Flooding and sinking of gill netter Girl Patricia

Location: Off Cornwall, England.

Completed PE Summary: Girl Patricia

A short summary of the accident and action taken:

Vessel name:   Girl Patricia
Vessel Owner:   Privately owned
Port of Registry:   Penzance
Flag:   UK
Type:   Gill netter
Built:   1969 at Porthleven, Cornwall
Construction:   Wood- larch on oak frames
Length overall:   17.8m
Registered length:   16.48m
Gross tonnage:   84
Date & Time:   29 May 2008 at 1509 UTC
Location of incident:   Coastal waters at 50’18.87N, 006’18.10W
Incident Type:   Flooding and foundering
Persons onboard:   4
Injuries/fatalities:   None
Damage/pollution:   Total loss


On 23 May 2008, the gill netter Girl Patricia sailed from Newlyn to her fishing grounds. At approximately 1400 on 29 May the nets were being hauled on board when the engine room bilge alarm sounded. The skipper cancelled the alarm, switched on the electric bilge pump and continued hauling.

At about 1410, the haul was completed. The skipper then went to the engine-room to de-clutch the hydraulic pump from the main engine while the rest of the crew made lunch. As the skipper entered the engine room he found that the bilge water level was up to the floor plates but he could not see where it had originated from. He re-configured the on-engine pump from deck wash supply to bilge pump suction but was unable to shut the seacocks as they were under water. The skipper immediately returned to the wheelhouse. He told the crew of the flooding and instructed them to don their lifejackets as a precaution.

Immediately afterwards, the skipper started the second electric bilge pump, but the two emergency hand-operated bilge pumps could not be used as these were stripped down for maintenance. The skipper then contacted the nearby fishing vessel Ben My Chree, informing them of the problem. Afterwards, he returned to the engine room and found that the water level had increased by a further 20cm and was now well above the floor plates and half way up the main engine. To determine the extent of flooding the skipper checked the fish room and found water at the same level as that in the engine room. He also checked the forepeak and found that it was dry.

Aware of the deteriorating situation, and being unable to determine the cause of the flood, the skipper made a “PAN-PAN” call by VHF radio, to which Falmouth Coastguard responded. The coastguard recommended that the skipper launch his liferaft, which he duly did. A “Mayday Relay” was also broadcast by the coastguard, and a number of vessels responded, including Ben My Chree, which made her way towards Girl Patricia. The coastguard then tasked rescue helicopter R193, from the Royal Naval Air Station at Culdrose, and the Sennen Cove lifeboat to assist.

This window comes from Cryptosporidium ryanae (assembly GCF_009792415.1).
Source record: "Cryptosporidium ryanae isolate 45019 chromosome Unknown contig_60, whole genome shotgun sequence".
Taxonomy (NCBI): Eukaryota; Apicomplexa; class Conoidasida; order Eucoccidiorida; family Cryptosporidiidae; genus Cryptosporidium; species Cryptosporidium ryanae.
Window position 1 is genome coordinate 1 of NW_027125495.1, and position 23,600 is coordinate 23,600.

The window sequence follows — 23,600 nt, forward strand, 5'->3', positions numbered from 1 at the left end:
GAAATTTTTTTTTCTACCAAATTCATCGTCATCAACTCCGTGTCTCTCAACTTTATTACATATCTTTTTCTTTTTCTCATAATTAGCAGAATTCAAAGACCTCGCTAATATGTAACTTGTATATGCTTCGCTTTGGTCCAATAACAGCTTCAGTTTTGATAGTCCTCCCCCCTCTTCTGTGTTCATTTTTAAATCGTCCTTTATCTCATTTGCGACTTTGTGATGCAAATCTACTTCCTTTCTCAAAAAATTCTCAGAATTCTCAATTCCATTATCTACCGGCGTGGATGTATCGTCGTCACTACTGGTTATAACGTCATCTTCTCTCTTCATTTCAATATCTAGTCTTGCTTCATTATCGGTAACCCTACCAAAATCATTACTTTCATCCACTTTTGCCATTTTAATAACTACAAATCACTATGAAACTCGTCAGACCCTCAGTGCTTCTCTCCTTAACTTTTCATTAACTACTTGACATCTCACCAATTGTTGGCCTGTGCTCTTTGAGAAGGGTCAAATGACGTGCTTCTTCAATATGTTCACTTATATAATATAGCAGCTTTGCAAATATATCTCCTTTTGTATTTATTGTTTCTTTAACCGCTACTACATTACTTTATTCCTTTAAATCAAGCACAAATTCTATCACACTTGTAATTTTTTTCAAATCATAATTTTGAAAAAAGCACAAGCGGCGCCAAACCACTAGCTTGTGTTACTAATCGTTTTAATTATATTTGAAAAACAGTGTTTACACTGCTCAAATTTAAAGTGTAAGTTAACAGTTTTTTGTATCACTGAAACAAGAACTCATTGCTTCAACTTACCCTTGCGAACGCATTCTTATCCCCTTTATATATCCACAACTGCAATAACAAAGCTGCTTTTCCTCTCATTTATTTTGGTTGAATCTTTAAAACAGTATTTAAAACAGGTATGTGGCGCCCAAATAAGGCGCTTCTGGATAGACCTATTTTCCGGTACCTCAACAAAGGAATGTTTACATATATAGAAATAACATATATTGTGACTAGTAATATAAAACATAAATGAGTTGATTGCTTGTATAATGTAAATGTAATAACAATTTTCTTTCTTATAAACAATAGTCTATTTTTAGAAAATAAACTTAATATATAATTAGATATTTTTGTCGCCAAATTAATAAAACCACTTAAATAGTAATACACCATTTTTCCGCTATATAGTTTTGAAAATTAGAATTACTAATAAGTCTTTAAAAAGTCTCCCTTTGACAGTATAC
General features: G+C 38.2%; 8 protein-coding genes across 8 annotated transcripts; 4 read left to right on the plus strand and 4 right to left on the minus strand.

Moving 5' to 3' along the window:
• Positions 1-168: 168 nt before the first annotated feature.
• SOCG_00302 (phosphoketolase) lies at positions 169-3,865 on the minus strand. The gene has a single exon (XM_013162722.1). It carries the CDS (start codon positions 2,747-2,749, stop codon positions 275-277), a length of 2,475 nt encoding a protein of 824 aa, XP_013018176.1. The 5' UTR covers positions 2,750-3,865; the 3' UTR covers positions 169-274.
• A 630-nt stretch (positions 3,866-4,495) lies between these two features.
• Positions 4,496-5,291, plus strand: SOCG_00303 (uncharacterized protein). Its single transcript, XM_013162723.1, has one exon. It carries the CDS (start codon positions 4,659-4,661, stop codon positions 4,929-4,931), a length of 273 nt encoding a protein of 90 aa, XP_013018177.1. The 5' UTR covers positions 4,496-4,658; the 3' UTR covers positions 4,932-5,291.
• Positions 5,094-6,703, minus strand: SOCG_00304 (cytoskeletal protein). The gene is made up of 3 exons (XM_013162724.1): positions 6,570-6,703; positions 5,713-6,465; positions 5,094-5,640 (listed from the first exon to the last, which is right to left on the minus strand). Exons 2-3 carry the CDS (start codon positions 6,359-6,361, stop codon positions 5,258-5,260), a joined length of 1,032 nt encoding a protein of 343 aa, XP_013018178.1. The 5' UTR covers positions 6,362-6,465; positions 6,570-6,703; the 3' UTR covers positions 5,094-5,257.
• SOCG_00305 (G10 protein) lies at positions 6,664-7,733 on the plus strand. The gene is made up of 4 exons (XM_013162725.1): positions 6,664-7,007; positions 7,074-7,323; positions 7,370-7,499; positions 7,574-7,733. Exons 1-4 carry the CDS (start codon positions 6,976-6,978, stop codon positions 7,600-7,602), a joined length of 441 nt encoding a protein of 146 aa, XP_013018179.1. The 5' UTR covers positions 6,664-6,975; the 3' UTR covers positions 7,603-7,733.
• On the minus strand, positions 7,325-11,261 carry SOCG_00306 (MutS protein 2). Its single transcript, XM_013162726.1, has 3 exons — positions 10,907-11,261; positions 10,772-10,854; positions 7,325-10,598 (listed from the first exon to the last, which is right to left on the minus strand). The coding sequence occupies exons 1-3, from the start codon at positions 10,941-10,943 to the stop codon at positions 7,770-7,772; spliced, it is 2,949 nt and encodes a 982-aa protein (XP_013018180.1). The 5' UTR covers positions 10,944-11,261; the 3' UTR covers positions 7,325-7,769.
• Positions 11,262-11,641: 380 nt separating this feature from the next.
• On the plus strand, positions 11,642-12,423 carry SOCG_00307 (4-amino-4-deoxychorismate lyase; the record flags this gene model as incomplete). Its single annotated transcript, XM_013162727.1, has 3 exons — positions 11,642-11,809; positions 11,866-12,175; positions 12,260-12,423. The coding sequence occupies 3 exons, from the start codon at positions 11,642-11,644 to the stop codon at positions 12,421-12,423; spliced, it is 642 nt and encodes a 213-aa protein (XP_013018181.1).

The skipper checked the accommodation area, and found that the cabin deck was wet. At about the same time the vessel made a sudden lurch and began to roll to starboard. The skipper immediately ordered his crew into the water. They swam towards Ben My Chree, which was about 100 metres distant in preference to trying to get into the liferaft which was inverted, the crew having had insufficient time to right it.

At 1509, Girl Patricia sank, and at 1510, R193 was on scene and winched the four crew members to safety.

Action taken

The Chief Inspector of Marine Accidents has written to the owner and skipper of Girl Patricia, bringing to their attention the need to:

  • Thoroughly investigate the cause of bilge alarms on every occasion.

  • Ensure that penetrations to watertight bulkheads are kept to a minimum and, where these need to be replaced, that suitable fittings are used to maintain the watertight integrity.

  • Consider fitting extended spindles to sea valves that are not already required by regulation to be so fitted and regularly check the condition of related pipework.

  • Ensure that all bilge pumps, including hand-operated emergency pumps, are maintained ready for immediate use.

  • Conduct regular emergency drills.

  • Familiarise themselves with the “best practices”, to prevent flooding, as contained in MGN 165(F) – Fishing Vessels: The Risk of Flooding.

Published: June 2008

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